A heart-rending true story about racism and reconciliation
Divided by a beautiful valley and 150 years of racism, the town of Rossburn and the Waywayseecappo Indian reserve have been neighbours nearly as long as Canada has been a country. Their story reflects much of what has gone wrong in relations between Indigenous Peoples and non-Indigenous Canadians. It also offers, in the end, an uncommon measure of hope.
Valley of the Birdtail is about how two communities became separate and unequal—and what it means for the rest of us. In Rossburn, once settled by Ukrainian immigrants who fled poverty and persecution, family income is near the national average and more than a third of adults have graduated from university. In Waywayseecappo, the average family lives below the national poverty line and less than a third of adults have graduated from high school, with many haunted by their time in residential schools.
This book follows multiple generations of two families, one white and one Indigenous, and weaves their lives into the larger story of Canada. It is a story of villains and heroes, irony and idealism, racism and reconciliation. Valley of the Birdtail has the ambition to change the way we think about our past and show a path to a better future.
About the authors
ANDREW STOBO SNIDERMAN is a writer, lawyer and Rhodes Scholar from Montreal. He has published reporting and op-eds in the New York Times, the Globe and Mail, Maclean’s, the Toronto Star, the Montreal Gazette, the Ottawa Citizen and the Sunday Times (UK). His profile of Canada’s Truth and Reconciliation Commission on Residential Schools won the award for best print feature of 2011 from the Canadian Association of Journalists. Andrew has argued before the Supreme Court and advocated for Indigenous clients. He has also served as the human rights policy advisor to the Minister of Foreign Affairs, and as a law clerk for a judge of South Africa’s Constitutional Court.
Douglas Sanderson (1920-2002) was a native of Kent, England. A veteran of the RAF, after the Second World War he emigrated to Montreal, where he studied briefly at McGill. Sanderson turned to writing mystery thrillers when his first novel met with disappointing sales. Hot Freeze, his second foray into the genre, was followed by twenty others; many written under the noms de plume "Martin Brett" and "Malcolm Douglas".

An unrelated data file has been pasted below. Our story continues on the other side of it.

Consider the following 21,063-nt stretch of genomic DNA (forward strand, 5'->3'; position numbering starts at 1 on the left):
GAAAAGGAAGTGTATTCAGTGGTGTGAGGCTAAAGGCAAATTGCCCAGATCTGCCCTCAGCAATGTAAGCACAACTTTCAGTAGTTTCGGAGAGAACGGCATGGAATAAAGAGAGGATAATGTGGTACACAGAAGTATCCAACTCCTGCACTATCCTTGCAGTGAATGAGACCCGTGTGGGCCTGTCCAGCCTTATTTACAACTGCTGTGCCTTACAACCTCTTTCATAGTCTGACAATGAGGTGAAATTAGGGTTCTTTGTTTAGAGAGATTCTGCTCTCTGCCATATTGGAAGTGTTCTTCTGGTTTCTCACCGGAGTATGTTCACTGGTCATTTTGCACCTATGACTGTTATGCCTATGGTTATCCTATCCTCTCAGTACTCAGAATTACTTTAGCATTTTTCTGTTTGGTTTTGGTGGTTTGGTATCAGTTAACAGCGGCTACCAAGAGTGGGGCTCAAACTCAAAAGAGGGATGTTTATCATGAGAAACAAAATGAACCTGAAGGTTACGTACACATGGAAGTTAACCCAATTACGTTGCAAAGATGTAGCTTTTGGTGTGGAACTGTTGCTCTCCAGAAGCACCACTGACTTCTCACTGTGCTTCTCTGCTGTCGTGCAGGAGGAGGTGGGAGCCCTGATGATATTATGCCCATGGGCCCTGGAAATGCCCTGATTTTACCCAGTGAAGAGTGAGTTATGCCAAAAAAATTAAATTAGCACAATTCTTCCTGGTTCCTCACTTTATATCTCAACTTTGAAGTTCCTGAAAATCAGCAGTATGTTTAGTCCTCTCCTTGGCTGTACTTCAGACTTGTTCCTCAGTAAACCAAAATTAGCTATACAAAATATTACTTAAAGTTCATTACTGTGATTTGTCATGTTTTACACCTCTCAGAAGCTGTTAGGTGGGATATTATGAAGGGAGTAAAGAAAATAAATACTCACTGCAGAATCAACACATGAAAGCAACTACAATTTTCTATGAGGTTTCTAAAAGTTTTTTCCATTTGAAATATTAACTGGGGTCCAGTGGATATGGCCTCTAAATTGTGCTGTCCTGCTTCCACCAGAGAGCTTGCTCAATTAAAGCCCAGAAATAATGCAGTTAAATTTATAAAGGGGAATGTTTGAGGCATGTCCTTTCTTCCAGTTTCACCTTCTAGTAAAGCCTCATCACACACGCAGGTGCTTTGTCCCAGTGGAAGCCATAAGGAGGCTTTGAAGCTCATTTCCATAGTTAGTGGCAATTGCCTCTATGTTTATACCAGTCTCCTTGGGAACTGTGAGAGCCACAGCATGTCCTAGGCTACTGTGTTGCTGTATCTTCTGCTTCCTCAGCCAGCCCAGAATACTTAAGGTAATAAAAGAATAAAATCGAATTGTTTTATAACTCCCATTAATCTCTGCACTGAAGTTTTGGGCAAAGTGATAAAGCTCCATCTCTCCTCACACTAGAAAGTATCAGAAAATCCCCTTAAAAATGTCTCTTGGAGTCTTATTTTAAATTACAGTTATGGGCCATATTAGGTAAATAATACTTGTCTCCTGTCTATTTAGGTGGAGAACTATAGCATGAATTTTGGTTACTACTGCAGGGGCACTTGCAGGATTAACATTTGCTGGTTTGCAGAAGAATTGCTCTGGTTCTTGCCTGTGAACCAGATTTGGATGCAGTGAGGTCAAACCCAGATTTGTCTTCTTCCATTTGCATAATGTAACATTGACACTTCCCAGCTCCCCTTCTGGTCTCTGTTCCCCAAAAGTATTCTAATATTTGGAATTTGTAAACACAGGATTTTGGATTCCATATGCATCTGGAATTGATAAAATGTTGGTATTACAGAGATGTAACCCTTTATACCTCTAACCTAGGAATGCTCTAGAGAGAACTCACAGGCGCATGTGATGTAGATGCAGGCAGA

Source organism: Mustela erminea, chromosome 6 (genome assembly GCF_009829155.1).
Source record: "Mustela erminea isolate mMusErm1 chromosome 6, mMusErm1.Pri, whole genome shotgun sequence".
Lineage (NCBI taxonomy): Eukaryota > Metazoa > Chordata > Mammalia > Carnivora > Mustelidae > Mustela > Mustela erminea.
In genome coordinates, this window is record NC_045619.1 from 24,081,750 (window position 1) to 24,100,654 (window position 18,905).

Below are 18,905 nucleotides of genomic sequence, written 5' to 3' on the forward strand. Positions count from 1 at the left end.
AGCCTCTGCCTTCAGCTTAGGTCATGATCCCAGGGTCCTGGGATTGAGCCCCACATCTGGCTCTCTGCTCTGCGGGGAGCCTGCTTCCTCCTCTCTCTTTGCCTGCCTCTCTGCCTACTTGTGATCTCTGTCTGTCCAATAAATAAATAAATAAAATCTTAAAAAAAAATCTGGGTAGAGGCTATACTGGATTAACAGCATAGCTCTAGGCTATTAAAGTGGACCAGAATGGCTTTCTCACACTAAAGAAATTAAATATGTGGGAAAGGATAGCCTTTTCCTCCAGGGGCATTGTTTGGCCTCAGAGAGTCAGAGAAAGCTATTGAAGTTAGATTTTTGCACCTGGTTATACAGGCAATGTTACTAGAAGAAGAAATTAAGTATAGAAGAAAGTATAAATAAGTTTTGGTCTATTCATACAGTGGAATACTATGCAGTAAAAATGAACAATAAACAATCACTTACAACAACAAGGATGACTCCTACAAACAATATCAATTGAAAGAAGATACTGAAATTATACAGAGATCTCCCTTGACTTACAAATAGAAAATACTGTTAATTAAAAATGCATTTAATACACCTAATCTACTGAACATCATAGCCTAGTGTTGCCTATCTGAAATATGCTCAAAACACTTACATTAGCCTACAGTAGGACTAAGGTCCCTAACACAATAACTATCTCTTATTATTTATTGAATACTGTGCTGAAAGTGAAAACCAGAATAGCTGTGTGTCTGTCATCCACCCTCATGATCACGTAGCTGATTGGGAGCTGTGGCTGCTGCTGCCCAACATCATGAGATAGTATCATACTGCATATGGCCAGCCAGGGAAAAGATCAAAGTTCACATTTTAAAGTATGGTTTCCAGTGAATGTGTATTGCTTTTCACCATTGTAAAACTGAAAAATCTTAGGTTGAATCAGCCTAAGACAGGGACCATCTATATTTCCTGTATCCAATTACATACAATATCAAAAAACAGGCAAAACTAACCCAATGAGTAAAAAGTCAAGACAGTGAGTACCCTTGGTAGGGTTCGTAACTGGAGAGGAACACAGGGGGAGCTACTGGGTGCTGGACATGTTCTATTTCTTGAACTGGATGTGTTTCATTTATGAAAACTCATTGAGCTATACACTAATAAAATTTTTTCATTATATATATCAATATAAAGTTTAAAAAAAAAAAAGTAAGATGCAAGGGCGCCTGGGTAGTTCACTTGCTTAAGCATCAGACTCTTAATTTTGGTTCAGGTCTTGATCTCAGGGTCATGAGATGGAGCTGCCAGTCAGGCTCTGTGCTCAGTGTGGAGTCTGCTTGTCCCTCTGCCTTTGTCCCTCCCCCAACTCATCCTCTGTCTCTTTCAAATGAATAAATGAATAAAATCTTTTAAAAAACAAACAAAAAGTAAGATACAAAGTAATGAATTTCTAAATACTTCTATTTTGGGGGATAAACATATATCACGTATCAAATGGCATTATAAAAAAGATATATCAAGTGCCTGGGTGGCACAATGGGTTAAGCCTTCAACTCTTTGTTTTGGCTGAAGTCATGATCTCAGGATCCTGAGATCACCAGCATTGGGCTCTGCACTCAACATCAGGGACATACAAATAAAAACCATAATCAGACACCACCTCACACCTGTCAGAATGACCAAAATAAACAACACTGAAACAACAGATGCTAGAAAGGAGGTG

Brian Busby is Ricochet Books' series editor. He is the author of A Gentleman of Pleasure: One Life of John Glassco, Poet, Translator, Memoirist and Pornographer (McGill-Queens UP, 2011) and editor of The Heart Accepts It All: Selected Letters of John Glassco (Véhicule, 2013).
"Meticulously researched and written with compassion, Valley of the Birdtail draws two parallel lines hopelessly distant, and then shows us a pathway through which they can come together. It’s a work of trauma, of broken relationships, of how we perceive one another, but ultimately, it’s a story of possibility and healing." — David A. Robertson, author of Black Water: Family, Legacy, and Blood Memory
"This is a magnificent book. It’s a new history of Canada, as lived in two communities—Rossburn and Waywayseecappo—who shared the same valley but never lived the same reality. I am haunted by what I learned and touched by the hope that these communities can teach us all how to live together in peace and justice. A truly extraordinary achievement: peeling back the layers of the history, searching through the records, but never once losing the characters, the detail, the grit of lives lived. I'm just so impressed." — Michael Ignatieff, author of On Consolation: Finding Solace in Dark Times